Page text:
Times Herald-Record: State watchdog group expands online water-purity database. “A nonprofit government and environmental watchdog group has improved a searchable database for the public to learn about purity threats to local public tap-water supplies. A year ago, the New York Public Interest Research Group unveiled ‘What’s in my Water?’… which makes most water-supply records searchable by zip code. NYPIRG recently added more information about local contaminants in water supplies, made the site more user-friendly and provided resources about private well water testing.
The New School: SGPIA Research Finds ‘Digital Divide’ in Google Street View of Environmental Issues, Slums
The New School: SGPIA Research Finds ‘Digital Divide’ in Google Street View of Environmental Issues, Slums. “For years, Arroyo Sarandí, a stream that snakes through the working class suburb of Avellaneda in Buenos Aires, has fallen victim to industrial use. Pollution and trash have caused serious flooding and health issues for the people living in villas misérias, or slums, along the river banks. But you wouldn’t know any of that by looking at Google Street View of Avellaneda: Neither the slums nor the environmental issues impacting it appear there.”
Undark: In ToxicDocs.org, a Treasure Trove of Industry Secrets . “The site officially launched last Friday with an initial 20 million pages of material focused on six toxic substances: asbestos, benzene, lead, polychlorinated biphenyl (PCB), polyvinyl chloride, and silica, and millions more pages are coming.” The whole article is worth a read; in particular, the problems solved to process five million pages of documents with OCR. “A recent batch of about 1.5 million pages only required about three days to convert to OCR.” Yow!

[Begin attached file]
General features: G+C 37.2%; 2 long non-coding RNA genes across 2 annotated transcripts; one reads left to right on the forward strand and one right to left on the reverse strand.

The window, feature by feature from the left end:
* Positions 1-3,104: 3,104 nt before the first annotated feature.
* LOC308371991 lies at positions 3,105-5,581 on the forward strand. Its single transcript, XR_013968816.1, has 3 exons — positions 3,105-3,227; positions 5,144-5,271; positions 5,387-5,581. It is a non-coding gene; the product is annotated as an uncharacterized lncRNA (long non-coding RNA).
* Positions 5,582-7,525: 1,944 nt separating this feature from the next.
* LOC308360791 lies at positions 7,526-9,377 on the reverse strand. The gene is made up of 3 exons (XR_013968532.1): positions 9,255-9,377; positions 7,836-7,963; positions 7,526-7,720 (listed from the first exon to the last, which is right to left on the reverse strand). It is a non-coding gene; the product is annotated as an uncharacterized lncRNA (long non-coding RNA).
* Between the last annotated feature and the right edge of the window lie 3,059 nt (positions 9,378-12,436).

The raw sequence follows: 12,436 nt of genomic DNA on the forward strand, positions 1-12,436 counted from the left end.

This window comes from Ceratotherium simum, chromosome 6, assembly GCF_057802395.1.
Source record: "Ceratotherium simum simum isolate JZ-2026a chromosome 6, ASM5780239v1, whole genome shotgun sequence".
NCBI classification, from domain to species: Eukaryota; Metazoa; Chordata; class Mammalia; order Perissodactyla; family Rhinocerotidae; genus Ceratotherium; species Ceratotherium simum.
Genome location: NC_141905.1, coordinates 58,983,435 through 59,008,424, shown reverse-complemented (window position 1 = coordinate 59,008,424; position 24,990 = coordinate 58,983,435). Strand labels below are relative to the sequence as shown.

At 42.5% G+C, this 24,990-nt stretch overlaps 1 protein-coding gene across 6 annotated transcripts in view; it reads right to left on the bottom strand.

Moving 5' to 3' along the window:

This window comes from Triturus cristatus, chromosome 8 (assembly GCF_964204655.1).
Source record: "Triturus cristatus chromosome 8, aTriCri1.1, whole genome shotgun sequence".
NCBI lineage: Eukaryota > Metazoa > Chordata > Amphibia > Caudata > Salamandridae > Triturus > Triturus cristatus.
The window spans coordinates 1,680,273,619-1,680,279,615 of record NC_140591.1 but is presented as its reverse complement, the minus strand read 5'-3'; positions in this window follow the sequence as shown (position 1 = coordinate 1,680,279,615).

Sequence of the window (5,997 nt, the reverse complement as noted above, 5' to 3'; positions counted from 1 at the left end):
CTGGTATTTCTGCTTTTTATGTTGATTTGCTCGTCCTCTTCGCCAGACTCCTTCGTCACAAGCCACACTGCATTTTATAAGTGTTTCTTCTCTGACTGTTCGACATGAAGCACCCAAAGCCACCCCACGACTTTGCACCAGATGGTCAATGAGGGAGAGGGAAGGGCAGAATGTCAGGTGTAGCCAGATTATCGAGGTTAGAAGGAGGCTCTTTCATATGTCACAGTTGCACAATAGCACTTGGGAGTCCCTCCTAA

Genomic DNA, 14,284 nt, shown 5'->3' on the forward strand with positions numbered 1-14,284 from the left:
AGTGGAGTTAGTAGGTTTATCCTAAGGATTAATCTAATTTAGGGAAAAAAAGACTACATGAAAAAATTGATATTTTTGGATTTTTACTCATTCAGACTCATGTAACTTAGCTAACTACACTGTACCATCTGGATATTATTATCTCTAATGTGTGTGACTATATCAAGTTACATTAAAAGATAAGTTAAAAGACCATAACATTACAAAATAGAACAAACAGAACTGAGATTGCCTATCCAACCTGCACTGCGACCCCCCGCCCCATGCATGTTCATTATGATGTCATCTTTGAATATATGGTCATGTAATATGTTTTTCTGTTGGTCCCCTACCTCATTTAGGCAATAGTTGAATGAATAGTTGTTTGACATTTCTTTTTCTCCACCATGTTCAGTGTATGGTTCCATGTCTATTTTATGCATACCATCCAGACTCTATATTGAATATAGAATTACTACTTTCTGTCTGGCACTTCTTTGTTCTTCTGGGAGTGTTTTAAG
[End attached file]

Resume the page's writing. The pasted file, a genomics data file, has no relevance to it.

Civicist: New Spill Tracker Enlists Crowd To Help Monitor Pollution After Hurricanes. “After Hurricane Harvey hit Texas, a nonprofit organization that uses satellite imagery to monitor the environment launched a tool for citizens to report pollution caused by flooding. Built on the crowdmapping platform Ushahidi, the Harvey Spill Tracker maps reports of oil, chemical, or hazardous waste spills and other incidents based on satellite images, eyewitness accounts, and National Response Center alerts. Later today the organization will release an updated version that expands the region covered to parts of the country impacted by Hurricane Irma.”
PRNewswire: Hazard Map Now Available for Hurricane Harvey Affected Areas (PRESS RELEASE). “Mapbox has published a new map to give Houston officials and residents the most up-to-date information on the areas with the highest risk of hazardous materials in flood waters. The most up-to-date map can be found here. Using the most recent satellite images from DigitalGlobe paired with points of interest for superfund sites, refineries and other EPA toxic hazards in the greater Houston area, Mapbox created the map to highlight the areas of highest concern to help Houston police, other first responders and city officials plan for and mitigate issues associated with chemical plants, refineries and potential toxic contamination in flood waters.”
Residents of the state of New York have a new option to learn about their drinking water. “The What’s In My Water tool includes information about contaminants found through state and federal laboratory testing, and the location and nature of some potential threats to local drinking water. The map is searchable by zip code and maps.”